Yes, your migraine may be rated as mild, but that doesn't mean that it's not severe for you. We all have different experiences, and one doesn't need to necessarily always compare and compete with others.

  3. hmmmm..... i just read this and now I'm thinking that my neuralgia in both hands may not all be from a previous neck injury. thanks anonymous! i'm a grade IV migraine sufferer since my teens. it can be very debilitating. i've missed more things in my life over headaches than i care to think about. and have had so many different therapies..... my doctor's next suggestion is botox injections. somehow have a deadly toxin injected into me on purpose just doesn't sit quite right.....

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  6. If I'm not working because of my migraine disability, do I just use 5 work days/week as how I would answer question # 1 and 2, or 4 work days/week because that was the schedule I used to have? I am constantly fighting with my disability company over whether my chronic migraines constitute Long Term Disability benefits (> 1 year of continuous disability). When I scored myself (not looking at my migraine journal, but just off of memory), I scored 185 as well. However, for some reason I tend to get more migraines on the weekends, how does that effect the score? On the Midas additional questions I scored 60 and 8/10 as well. I've suffered for over 5 years with this and can't find a medical treatment plan that works (the meds either don't work, I have adverse side effects, or I'm allergic to many of them). Do you have any suggestions as to where I should seek treatment? I live in Montana and of course expense is of some concern.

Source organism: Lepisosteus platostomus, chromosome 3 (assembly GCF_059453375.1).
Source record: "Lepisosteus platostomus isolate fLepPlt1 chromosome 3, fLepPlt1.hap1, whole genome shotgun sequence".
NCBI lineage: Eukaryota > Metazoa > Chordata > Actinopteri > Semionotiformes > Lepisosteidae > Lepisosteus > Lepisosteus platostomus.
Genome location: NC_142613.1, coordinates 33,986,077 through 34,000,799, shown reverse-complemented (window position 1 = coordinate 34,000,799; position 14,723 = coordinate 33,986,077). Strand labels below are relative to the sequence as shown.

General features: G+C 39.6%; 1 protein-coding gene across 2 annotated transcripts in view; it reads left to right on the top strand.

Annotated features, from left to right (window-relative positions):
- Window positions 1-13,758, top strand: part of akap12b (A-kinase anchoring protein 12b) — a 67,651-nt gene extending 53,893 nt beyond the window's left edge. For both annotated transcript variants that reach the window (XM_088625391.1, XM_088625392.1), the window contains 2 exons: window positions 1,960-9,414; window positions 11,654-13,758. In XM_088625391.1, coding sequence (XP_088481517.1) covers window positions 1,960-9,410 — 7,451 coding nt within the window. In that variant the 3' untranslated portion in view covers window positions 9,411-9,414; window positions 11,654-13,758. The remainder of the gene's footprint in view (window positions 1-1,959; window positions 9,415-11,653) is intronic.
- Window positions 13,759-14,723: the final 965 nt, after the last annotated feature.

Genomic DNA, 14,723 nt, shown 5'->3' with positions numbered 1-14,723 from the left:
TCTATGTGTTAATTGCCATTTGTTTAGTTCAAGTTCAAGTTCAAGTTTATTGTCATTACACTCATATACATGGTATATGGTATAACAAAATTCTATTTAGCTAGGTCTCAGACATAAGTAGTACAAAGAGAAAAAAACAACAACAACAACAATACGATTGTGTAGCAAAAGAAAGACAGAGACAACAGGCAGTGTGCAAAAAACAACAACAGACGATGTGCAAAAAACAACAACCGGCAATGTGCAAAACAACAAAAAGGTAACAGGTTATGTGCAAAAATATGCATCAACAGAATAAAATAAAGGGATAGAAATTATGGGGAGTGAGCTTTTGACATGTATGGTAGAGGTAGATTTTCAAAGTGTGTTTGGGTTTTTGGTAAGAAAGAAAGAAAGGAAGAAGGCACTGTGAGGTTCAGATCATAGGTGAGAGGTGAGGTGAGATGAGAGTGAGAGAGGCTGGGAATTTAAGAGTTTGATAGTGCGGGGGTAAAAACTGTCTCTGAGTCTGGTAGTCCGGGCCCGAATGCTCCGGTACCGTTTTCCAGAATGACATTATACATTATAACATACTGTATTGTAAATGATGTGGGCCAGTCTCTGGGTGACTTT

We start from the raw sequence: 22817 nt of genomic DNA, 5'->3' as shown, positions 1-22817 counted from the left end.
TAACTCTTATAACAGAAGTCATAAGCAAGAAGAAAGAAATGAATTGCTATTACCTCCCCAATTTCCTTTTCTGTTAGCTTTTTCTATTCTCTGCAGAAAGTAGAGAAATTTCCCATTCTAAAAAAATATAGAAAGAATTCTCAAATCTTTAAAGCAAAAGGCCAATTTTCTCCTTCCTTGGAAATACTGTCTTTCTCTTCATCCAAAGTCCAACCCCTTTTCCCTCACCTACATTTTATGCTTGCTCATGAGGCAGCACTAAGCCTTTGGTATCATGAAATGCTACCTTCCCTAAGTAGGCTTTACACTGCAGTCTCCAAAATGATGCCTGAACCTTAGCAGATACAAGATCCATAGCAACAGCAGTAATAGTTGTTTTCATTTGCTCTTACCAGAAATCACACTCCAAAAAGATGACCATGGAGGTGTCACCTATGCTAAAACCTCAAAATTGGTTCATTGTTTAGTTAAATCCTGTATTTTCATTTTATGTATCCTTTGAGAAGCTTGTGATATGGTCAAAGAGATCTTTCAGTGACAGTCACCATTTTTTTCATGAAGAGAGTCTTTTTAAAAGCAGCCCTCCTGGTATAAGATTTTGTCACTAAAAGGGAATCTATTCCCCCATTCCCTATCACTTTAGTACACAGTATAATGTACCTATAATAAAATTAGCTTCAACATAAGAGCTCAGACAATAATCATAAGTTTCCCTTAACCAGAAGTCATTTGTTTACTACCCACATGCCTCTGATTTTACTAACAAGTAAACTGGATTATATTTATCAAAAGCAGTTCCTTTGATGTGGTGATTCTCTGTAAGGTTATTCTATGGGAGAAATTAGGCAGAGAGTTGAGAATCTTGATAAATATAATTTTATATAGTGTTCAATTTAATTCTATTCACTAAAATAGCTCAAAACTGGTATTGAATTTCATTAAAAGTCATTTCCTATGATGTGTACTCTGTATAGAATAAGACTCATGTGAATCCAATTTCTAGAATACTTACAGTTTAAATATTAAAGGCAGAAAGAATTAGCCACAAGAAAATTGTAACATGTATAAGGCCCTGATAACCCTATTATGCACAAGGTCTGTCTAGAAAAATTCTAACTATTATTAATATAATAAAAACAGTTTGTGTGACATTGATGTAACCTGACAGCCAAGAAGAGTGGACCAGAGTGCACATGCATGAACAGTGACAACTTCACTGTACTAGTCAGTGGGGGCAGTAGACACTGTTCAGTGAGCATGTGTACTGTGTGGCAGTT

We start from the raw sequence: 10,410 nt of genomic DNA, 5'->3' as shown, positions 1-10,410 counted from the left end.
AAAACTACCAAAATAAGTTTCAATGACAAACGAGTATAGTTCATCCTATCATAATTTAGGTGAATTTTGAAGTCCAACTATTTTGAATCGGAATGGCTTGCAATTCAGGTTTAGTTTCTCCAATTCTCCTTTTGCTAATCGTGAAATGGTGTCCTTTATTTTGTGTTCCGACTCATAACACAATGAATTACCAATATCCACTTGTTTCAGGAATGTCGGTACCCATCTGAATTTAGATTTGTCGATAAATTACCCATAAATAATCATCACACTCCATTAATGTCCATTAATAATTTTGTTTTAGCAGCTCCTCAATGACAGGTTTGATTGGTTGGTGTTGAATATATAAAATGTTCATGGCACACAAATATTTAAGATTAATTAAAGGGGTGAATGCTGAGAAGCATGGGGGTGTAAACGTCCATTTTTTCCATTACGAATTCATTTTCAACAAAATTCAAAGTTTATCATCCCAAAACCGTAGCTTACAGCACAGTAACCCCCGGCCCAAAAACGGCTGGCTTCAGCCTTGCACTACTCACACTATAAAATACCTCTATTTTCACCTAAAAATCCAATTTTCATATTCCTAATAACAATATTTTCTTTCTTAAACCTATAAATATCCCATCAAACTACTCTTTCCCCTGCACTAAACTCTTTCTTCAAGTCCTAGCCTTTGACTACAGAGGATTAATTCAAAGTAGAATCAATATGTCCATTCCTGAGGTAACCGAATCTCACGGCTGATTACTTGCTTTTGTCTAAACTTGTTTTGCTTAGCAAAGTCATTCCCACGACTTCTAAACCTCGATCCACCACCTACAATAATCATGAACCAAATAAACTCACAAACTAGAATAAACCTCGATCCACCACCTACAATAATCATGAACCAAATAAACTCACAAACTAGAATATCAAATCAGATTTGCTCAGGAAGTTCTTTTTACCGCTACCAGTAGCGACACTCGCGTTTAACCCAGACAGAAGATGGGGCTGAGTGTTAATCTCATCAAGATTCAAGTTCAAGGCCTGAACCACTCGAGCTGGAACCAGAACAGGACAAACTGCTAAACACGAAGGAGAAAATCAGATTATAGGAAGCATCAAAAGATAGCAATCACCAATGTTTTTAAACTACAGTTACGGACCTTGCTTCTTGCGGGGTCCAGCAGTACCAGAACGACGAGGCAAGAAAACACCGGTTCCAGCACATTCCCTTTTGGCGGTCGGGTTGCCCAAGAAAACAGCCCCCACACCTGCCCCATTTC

1. Good questions. How I came up with my scoring for #1 (admittedly it being many years ago now) was based on how many days the migraines interfered enough with what my plans or responsibilities would have been. As for having more migraines, or more severe ones on the weekend, that would make sense to me. During the week, with work and whatnot, you are probably constantly pushing yourself past your natural limits to keep functioning. Then when the weekend comes, your body realizes that it does not have to be forcing itself forward, and instead just shuts down to recharge itself for the next week's over exertion. A great example of how this works is the Spoon Theory. If you continually borrow your spoons from the next day, eventually there is nothing left to borrow, leaving a void.
      I have gone to a couple different migraine clinics, one being in Michigan and the other the Cleveland Clinic in Ohio. Neither was entirely cheap, although I ended up being in-patient instead of having enough success through out-patient appointments. Have you tried different neurologists within your own area? Sometimes one neurologist will be most comfortable with only a vein of medications that are not the answer for you.

  7. Oh my goodness! Impressive article dude! Thanks, However I am having problems with your RSS.
    I don't know the reason why I am unable to join it.
    Is there anybody else getting the same RSS issues?
    Anyone who knows the answer will you kindly respond?

    1. Hi, sorry. I really can't tell you at the moment why the RSS isn't working. The only immediate (possibl) answer I could throw out is that I might not have ever set it up correctly. I'm incredibly elementary at some of the settings, and since I frequently end up getting sidelined half-way through an attempt, there might just be unfinished settings.
      I'll put the RSS feed on my list of things to work on.
      thanks for letting me know, and reading.